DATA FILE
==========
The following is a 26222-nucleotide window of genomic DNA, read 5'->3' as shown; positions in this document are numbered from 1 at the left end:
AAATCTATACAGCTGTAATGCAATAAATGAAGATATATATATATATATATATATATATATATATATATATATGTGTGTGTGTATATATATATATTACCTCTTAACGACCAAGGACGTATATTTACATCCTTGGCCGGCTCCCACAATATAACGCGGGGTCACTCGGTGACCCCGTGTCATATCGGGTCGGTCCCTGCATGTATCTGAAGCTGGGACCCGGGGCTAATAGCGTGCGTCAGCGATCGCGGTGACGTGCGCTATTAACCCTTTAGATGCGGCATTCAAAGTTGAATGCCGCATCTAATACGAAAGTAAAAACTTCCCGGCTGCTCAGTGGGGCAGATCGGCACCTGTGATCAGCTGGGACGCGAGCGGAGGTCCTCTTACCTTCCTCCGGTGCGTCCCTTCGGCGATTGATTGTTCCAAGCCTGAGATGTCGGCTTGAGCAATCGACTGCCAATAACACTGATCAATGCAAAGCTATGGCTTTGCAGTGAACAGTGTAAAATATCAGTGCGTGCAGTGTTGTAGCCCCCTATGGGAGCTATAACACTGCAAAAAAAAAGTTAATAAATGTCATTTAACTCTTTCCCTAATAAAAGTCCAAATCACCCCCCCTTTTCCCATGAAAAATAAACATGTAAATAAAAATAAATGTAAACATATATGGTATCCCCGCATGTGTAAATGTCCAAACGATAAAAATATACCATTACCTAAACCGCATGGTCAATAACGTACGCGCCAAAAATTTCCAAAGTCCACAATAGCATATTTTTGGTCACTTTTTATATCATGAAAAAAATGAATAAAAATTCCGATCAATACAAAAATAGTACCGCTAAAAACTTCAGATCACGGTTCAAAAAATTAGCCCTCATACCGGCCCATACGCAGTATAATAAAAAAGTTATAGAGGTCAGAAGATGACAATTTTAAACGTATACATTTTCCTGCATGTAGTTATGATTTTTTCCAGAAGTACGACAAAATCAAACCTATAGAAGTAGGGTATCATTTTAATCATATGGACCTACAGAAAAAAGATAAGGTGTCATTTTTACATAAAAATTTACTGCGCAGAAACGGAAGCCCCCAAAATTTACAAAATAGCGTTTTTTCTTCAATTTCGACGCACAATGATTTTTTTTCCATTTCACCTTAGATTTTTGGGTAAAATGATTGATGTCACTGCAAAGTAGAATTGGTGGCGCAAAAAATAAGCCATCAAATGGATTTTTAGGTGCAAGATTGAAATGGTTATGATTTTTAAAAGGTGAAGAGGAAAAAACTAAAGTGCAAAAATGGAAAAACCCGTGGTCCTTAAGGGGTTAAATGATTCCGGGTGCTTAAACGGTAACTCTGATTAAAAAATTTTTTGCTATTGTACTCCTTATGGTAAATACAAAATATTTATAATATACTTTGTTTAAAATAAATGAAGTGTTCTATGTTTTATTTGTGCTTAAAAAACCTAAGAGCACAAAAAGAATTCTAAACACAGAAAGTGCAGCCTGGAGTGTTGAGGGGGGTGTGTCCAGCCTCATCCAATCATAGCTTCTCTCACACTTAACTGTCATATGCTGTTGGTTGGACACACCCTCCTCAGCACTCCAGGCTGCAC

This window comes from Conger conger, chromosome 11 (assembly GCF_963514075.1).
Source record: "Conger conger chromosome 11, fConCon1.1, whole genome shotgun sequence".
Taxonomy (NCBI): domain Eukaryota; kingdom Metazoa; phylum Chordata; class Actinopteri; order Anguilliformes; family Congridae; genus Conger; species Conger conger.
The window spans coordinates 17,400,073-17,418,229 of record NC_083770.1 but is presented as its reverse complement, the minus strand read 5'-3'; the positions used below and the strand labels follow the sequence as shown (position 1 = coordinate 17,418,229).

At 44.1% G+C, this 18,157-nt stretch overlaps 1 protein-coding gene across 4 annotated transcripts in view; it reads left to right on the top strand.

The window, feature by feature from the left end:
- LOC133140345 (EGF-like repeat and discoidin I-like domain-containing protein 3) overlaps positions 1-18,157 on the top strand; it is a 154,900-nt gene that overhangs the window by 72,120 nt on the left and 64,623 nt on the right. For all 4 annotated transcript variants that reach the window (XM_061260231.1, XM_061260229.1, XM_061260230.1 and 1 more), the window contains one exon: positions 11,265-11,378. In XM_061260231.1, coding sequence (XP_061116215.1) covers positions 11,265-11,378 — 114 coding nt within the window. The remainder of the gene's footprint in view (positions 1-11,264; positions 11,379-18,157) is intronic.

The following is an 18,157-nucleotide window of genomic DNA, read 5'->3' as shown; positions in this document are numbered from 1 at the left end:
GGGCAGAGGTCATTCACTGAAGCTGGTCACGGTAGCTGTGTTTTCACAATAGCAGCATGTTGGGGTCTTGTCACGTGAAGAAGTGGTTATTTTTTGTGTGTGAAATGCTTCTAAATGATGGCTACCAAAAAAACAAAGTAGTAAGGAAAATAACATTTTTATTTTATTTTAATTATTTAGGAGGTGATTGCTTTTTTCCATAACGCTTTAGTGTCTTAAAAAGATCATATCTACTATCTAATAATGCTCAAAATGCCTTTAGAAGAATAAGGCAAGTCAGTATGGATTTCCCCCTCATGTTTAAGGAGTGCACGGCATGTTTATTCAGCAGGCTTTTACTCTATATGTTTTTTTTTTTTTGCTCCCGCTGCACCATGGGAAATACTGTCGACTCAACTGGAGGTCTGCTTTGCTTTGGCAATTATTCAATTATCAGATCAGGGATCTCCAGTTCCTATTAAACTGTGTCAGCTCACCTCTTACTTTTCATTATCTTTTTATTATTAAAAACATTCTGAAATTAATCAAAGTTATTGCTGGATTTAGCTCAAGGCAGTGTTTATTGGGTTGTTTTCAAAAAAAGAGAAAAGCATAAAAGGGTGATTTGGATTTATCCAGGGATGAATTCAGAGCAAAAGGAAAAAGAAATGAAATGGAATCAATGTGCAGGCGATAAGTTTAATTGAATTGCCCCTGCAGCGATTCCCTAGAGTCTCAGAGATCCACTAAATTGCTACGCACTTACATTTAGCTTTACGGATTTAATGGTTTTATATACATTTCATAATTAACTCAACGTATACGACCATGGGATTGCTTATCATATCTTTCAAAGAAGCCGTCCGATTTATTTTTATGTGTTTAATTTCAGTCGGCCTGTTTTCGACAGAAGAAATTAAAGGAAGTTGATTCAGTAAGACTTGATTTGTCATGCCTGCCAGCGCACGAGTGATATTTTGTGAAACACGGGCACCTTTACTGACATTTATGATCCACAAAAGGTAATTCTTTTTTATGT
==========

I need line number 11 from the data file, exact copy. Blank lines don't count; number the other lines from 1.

GGGCAGAGGTCATTCACTGAAGCTGGTCACGGTAGCTGTGTTTTCACAATAGCAGCATGTTGGGGTCTTGTCACGTGAAGAAGTGGTTATTTTTTGTGTGTGAAATGCTTCTAAATGATGGCTACCAAAAAAACAAAGTAGTAAGGAAAATAACATTTTTATTTTATTTTAATTATTTAGGAGGTGATTGCTTTTTTCCATAACGCTTTAGTGTCTTAAAAAGATCATATCTACTATCTAATAATGCTCAAAATGCCTTTAGAAGAATAAGGCAAGTCAGTATGGATTTCCCCCTCATGTTTAAGGAGTGCACGGCATGTTTATTCAGCAGGCTTTTACTCTATATGTTTTTTTTTTTTTGCTCCCGCTGCACCATGGGAAATACTGTCGACTCAACTGGAGGTCTGCTTTGCTTTGGCAATTATTCAATTATCAGATCAGGGATCTCCAGTTCCTATTAAACTGTGTCAGCTCACCTCTTACTTTTCATTATCTTTTTATTATTAAAAACATTCTGAAATTAATCAAAGTTATTGCTGGATTTAGCTCAAGGCAGTGTTTATTGGGTTGTTTTCAAAAAAAGAGAAAAGCATAAAAGGGTGATTTGGATTTATCCAGGGATGAATTCAGAGCAAAAGGAAAAAGAAATGAAATGGAATCAATGTGCAGGCGATAAGTTTAATTGAATTGCCCCTGCAGCGATTCCCTAGAGTCTCAGAGATCCACTAAATTGCTACGCACTTACATTTAGCTTTACGGATTTAATGGTTTTATATACATTTCATAATTAACTCAACGTATACGACCATGGGATTGCTTATCATATCTTTCAAAGAAGCCGTCCGATTTATTTTTATGTGTTTAATTTCAGTCGGCCTGTTTTCGACAGAAGAAATTAAAGGAAGTTGATTCAGTAAGACTTGATTTGTCATGCCTGCCAGCGCACGAGTGATATTTTGTGAAACACGGGCACCTTTACTGACATTTATGATCCACAAAAGGTAATTCTTTTTTATGT